Tag: Penobscot Expedition

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Phraseology and the “Fourteenth Colony”

The phrase “fourteenth colony” describes a province in British North America that did not revolt alongside the original thirteen colonies. Such a province usually had one or more connections to the American Revolution. The phrase is misleading and has been thrown around freely in literature on the Revolutionary era. There have been at least eight […]

by George Kotlik
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Worthy of Commemmoration

We recently ran an article about monuments commemorating the American Revolution. We asked our contributors: If you could commission a monument, what would you commemorate and where would it be located? They provided a wide range of worthy candidates. Nancy K. Loane On December 19, 1777, over 400 women—and an unknown number of children—struggled into […]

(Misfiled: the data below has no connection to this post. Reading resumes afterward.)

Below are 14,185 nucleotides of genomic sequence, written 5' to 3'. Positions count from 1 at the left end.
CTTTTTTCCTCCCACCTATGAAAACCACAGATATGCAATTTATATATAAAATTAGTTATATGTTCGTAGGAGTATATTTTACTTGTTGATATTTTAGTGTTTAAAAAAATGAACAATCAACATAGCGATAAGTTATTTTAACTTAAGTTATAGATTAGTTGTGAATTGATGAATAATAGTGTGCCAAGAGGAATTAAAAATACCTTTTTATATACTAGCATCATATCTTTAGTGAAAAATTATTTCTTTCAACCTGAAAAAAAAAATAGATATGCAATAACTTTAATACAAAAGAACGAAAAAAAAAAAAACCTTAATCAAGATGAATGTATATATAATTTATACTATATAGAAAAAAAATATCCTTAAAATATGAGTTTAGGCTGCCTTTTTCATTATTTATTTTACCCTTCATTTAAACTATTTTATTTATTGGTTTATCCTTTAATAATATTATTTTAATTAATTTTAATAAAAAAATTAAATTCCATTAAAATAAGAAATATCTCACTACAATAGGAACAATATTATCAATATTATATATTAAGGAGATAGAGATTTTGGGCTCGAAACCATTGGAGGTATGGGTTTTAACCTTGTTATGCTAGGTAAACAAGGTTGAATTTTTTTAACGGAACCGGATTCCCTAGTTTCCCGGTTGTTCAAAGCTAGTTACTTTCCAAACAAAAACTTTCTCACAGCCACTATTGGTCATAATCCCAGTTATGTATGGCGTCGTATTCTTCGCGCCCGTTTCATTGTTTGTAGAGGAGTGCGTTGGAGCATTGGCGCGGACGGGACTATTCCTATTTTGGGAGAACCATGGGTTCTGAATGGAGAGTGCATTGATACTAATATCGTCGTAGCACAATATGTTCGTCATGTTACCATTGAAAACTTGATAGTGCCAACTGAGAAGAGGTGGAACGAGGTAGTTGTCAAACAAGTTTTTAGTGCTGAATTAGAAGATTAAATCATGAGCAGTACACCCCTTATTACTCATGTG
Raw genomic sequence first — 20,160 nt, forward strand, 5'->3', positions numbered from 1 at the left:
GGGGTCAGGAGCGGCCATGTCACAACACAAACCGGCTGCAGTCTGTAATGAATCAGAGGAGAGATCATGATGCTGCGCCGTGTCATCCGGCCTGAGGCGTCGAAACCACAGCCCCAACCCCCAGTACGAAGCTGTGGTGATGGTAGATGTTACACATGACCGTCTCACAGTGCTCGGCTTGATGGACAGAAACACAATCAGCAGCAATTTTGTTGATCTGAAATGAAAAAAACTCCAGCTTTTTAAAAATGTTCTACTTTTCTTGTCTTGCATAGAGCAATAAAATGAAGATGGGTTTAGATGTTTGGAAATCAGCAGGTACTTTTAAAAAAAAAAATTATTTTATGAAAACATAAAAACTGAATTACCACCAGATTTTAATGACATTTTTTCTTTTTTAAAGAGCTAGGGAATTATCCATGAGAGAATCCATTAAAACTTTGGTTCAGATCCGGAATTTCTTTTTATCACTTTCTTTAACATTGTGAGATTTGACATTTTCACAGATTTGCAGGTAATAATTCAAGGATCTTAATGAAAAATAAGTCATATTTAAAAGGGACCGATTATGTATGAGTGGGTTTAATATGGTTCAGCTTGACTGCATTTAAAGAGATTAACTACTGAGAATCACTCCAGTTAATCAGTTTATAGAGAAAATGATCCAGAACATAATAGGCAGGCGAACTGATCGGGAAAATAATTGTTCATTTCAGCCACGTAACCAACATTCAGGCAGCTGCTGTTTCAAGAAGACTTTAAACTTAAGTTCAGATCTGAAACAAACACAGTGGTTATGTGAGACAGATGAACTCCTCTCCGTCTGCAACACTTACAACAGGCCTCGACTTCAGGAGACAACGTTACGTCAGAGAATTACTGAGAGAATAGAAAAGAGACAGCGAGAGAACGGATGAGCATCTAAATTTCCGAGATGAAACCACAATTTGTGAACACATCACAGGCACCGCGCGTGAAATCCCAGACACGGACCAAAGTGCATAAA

by Editors
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The Penobscot Expedition of 1779

For much of the Revolutionary War, the relative obscurity and isolation of the three Massachusetts counties of York, Cumberland, and Lincoln along the coast of present day Maine protected the inhabitants from British threats. This changed in June 1779, when Gen. Francis McLean and 700 British troops, escorted by a handful of British warships and […]

by Michael Cecere